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From Java to JavaScript – Runtime

In my last post I mentioned my experience switching from Java to JavaScript and why I did it. When it comes to executing your program code, there are many differences between programming languages. In general, code can be compiled into a machine readable language which is optimized for that specific environment (specifically the processor architecture). The advantages/disadvantages are mostly performance- but also security-like. Another type of code will be intepreted by the target environment, meaning that it won’t be compiled, but read as you code it. This mainly increases your development speed, resulting in faster prototyping and deployment cycles.

Java is being compiled into byte code and evaluated by the Java Virtual Machine (JVM). This puts Java as a type between a language like C/C++ and JavaScript/Python. This does not mean that any of the language are better or worse. But in fact, most of the JVMs are written in C++ (yes, there are multiple). To note is that not only Java byte code can run a JVM, but in fact any language that compiles into byte code. The virtual machine’s internal architecture handles things like memory management (no direct access), meaning that there are symbolic references rather than pointers to memory. It also has Garbage collection as a system that automatically destroys class instances that are not used anymore. Furthermore, primitive data types like integer are also guaranteed, which, in comparison to C/C++ can have a different size according to the runtime environment.

JavaScript is being interpreted and executed by a JavaScript runtime. Each browser for example has it’s own JavaScript runtime engine. For instance, Google Chrome used the V8 Engine. It is written in C++ and follows the ECMA script standard, which is a standardised language definition for JavaScript. Since V8 is open source, you could integrate it into your own program, like a web browser. In fact, the JavaScript server-side framework Node.Js uses the V8 implementation to run JS code.

So where to start?

Depends on what you want to work on. But in any way, if you prefer an IDE over terminal work environments (vim, emacs), you could for example use Visual Studio Code (personal favorite), Atom, or WebStorm. You also need node installed, as well as a package manager (npm or yarn). Yarn claims to be faster, more reliable and secure than npm. It’s main different to npm was the lock file, which is essentially used to reconstruct/rebuild/resolve the exact project dependencies for your project.

package.json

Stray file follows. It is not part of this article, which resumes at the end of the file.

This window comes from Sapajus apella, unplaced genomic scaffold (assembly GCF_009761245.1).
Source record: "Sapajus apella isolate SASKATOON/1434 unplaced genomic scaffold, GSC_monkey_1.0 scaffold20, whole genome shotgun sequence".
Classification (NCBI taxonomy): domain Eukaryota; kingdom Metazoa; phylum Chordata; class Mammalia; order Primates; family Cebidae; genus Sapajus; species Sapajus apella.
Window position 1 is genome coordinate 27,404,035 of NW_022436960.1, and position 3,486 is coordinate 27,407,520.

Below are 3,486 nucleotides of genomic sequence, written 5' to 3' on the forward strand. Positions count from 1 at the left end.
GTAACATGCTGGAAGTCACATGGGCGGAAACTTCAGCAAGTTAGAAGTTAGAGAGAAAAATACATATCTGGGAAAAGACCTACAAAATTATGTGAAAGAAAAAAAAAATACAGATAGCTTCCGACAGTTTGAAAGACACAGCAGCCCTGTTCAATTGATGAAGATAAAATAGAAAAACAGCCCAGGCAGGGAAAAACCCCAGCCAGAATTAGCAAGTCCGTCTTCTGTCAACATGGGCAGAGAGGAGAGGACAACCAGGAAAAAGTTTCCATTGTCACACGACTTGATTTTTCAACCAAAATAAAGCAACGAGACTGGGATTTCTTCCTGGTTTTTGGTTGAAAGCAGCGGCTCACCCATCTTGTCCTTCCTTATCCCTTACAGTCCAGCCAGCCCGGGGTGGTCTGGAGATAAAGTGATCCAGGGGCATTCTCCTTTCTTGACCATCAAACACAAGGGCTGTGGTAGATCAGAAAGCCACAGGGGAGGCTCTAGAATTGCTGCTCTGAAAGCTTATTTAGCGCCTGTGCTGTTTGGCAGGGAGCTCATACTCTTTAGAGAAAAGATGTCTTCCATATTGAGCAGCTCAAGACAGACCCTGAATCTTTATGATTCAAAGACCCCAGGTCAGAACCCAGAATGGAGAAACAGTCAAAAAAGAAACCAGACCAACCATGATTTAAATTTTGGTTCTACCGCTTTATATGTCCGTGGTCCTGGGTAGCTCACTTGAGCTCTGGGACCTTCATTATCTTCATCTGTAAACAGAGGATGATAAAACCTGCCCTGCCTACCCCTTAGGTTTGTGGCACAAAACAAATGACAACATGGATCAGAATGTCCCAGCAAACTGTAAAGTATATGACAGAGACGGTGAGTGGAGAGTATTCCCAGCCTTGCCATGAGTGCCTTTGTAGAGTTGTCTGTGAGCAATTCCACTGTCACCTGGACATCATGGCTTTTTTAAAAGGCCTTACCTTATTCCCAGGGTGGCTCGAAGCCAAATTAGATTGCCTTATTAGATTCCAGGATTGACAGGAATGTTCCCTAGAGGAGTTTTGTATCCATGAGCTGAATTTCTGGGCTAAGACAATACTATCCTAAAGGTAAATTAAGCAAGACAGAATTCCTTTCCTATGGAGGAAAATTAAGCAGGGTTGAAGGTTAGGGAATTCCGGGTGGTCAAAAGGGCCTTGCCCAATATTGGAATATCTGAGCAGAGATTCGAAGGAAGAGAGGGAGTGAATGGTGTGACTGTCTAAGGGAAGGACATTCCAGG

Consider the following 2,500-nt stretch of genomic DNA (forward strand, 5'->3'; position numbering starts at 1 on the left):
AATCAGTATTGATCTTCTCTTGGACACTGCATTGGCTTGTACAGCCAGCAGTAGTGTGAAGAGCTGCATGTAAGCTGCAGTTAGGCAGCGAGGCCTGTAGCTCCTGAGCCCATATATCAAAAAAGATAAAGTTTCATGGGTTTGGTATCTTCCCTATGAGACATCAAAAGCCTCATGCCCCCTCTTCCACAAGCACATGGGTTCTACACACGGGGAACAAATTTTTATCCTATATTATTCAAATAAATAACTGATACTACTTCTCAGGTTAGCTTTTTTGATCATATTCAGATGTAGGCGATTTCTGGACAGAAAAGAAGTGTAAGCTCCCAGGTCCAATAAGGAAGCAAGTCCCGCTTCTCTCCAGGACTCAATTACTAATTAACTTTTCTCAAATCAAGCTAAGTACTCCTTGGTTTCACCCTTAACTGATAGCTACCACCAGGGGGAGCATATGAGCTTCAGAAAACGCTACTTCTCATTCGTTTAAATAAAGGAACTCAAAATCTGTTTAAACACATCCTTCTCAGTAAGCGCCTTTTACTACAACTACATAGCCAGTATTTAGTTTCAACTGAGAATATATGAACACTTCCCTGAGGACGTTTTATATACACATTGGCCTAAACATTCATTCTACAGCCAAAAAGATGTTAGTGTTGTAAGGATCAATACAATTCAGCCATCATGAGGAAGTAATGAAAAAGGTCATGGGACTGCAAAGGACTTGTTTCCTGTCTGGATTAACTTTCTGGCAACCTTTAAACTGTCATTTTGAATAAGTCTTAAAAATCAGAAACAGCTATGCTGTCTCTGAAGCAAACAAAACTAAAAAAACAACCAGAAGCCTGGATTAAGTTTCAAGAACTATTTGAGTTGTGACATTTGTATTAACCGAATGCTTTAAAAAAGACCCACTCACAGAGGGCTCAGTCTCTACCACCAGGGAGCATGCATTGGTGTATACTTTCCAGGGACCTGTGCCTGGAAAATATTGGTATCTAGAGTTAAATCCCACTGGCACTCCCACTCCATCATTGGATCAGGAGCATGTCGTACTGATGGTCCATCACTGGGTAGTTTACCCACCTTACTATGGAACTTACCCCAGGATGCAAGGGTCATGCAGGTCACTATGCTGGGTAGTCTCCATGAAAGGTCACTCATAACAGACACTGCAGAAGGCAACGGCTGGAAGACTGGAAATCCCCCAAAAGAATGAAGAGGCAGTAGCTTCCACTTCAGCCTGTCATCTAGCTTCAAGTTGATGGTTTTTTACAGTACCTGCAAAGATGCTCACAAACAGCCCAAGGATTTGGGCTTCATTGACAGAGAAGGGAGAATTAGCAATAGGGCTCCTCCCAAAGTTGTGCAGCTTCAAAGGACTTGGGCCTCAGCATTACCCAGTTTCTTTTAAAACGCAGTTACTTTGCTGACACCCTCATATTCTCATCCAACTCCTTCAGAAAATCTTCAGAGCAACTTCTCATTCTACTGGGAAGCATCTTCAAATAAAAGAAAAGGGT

The core of your project configuration is the package.json file. It specifies every dependency your project is using, as well as configurations for testing, scripts and more. When you run npm install in the root project folder, the process looks for the package.json file and resolves its dependencies. It puts them (as well as sub-dependencies) into a node_modules folder in that same directory. You can add scripts to your package.json file, for example to start/test/deploy your project. Sometimes a postinstall scripts-hook is necessary which you can also add there.

A good example for a scripts-hook is one that invokes a linter before each git commit. On this way you always have correctly formatted code on your repository.

Other lifecycle scripts are npm start or npm test, which are not executed automatically on installation. Before you publish your project to the npm repository using npm publish, you might find it necessary to run a linter to format your code and then run your tests.

If you see a caret ^ before a dependency in your package.json file, it means that the package install process may use any version that is compatible with the specified one. This is why there is a lockfile as mentioned before. When you build a library for people to use in their project / package.json, you don’t necessarily want them to install dependencies that they need for development. Thats what the devDependencies are for.

Local vs Global Dependencies

Dependencies can be installed globally or locally. The difference is that local dependencies only available in this project, and can be executed from the node_modules/.bin/ folder. They are made available in the PATH, so you can run them by name instead of pointing to that hidden binary folder:

{
  "name": "example-project",
  "scripts": {
    "format": "eslint . --fix"
  },
  "devDependencies": {
    "eslint": "^5.3.0"
  }
}

In this example, npm run format invokes the node_modules/.bin/eslint binary, which is a locally installed dependency. This has the advantage that all team members use the same specific version for that project.

 

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